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Immunohorizons. 2018 Nov;2(10):314-323. doi: 10.4049/immunohorizons.1800049.

The Neuropeptides of Ocular Immune Privilege, α-MSH and NPY, Suppress Phagosome Maturation in Macrophages.

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1
Department of Ophthalmology, Boston University School of Medicine, Boston, MA 02118.

Abstract

The ocular microenvironment has evolutionarily adapted several mechanisms of immunosuppression to minimize the induction of inflammation. Neuropeptides produced by the retinal pigment epithelial cells regulate macrophage activity. Two neuropeptides, α-melanocyte-stimulating hormone (α -MSH) and neuropeptide Y (NPY), are constitutively expressed by the retinal pigment epithelial cells. Together these two neuropeptides induce anti-inflammatory cytokine production in endotoxin-stimulated macrophages and suppress phagocytosis of unopsonized bioparticles. These neuropeptides do not suppress the phagocytosis of opsonized bioparticles; however, they do suppress phagolysosome activation or formation. In this report, we studied the possibility that α-MSH with NPY suppress phagosome maturation within macrophages using opsonized OVA-coated magnetic beads to isolate and analyze the phagosomes. The magnetic bead-containing intercellular vesicles were isolated and assayed for Rab5, Rab7, LAMP1, Iad, and OVA. The macrophages cotreated with α-MSH and NPY were suppressed in Rab7 recruitment to the phagosome with suppression in LAMP1 expression but not in Iad expression. The results demonstrated that the α-MSH/NPY cotreatment suppressed phagosome maturation. In addition, the a-MSH/NPY-cotreated macrophages were suppressed in their ability to Ag stimulate CD4+ T cell proliferation. These results imply a potential mechanism of ocular immune privilege to divert Ag processing to prevent autoreactive effector T cells from binding their target cognate Ag within the ocular microenvironment.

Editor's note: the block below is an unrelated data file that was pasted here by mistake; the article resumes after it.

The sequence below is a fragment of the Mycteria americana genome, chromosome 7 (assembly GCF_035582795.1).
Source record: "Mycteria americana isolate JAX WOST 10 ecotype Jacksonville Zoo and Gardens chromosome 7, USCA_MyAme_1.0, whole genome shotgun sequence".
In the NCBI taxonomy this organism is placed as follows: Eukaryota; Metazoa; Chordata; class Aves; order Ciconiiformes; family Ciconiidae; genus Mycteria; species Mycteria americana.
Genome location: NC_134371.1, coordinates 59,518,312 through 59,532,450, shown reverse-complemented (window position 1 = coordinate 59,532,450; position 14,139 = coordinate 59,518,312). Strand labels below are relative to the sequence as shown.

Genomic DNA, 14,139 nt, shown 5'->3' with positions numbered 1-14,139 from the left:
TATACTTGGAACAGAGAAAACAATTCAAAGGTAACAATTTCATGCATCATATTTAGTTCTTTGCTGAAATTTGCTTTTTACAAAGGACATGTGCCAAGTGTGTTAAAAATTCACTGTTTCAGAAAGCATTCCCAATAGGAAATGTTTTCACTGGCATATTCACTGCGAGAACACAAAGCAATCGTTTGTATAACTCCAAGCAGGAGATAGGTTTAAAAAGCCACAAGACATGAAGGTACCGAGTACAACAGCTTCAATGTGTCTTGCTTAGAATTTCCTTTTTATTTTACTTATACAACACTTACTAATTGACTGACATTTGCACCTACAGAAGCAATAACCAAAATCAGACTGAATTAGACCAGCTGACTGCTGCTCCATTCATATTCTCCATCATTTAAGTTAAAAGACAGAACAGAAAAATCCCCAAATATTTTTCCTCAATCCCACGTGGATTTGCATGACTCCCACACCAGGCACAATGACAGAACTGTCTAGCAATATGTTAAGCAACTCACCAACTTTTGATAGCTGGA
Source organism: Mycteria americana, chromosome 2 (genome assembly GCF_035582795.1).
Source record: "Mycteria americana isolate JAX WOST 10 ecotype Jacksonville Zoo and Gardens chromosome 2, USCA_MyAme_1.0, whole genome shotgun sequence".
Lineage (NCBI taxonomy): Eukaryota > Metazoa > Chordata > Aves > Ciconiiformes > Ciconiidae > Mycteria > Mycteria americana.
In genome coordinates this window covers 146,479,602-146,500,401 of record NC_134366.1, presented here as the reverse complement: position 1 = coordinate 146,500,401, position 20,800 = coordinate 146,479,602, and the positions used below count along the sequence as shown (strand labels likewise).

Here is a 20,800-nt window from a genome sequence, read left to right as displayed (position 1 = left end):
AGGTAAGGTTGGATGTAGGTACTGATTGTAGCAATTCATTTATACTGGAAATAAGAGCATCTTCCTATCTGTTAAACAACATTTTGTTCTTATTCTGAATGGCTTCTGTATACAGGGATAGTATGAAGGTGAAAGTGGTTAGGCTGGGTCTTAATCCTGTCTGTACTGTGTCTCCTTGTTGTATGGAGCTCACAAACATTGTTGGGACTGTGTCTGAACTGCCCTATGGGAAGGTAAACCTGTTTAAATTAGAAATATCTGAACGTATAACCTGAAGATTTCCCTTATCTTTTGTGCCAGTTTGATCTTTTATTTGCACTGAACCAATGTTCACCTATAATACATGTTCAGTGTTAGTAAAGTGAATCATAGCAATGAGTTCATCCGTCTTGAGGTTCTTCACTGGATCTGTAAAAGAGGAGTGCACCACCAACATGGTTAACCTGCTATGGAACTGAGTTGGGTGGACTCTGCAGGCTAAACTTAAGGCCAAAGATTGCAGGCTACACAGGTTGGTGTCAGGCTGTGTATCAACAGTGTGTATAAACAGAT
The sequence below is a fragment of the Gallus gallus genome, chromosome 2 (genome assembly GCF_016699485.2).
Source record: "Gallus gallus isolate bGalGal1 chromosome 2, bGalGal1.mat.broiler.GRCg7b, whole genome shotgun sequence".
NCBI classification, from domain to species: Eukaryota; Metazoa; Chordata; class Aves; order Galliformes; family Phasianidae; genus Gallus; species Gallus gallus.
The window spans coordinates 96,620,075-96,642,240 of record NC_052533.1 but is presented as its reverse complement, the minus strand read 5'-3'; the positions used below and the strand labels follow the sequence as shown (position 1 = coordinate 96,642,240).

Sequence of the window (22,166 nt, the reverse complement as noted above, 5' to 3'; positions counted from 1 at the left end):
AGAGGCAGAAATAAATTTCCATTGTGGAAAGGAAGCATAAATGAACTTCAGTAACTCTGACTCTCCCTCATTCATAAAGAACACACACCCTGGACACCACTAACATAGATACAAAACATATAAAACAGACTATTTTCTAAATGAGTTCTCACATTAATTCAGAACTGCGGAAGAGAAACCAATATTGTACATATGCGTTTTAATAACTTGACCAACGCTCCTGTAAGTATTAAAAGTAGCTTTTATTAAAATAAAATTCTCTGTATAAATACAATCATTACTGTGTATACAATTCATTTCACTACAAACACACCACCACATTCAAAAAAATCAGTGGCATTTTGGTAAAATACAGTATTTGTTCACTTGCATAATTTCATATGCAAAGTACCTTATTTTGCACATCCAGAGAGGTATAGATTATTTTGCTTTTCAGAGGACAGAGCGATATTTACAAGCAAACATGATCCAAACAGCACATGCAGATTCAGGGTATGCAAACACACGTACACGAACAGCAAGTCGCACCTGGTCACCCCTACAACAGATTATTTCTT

Conflict of interest statement

DISCLOSURES A.W.T. is a consultant for Palatin Technologies, Cranbury, NJ. The other authors have no financial conflicts of interest.

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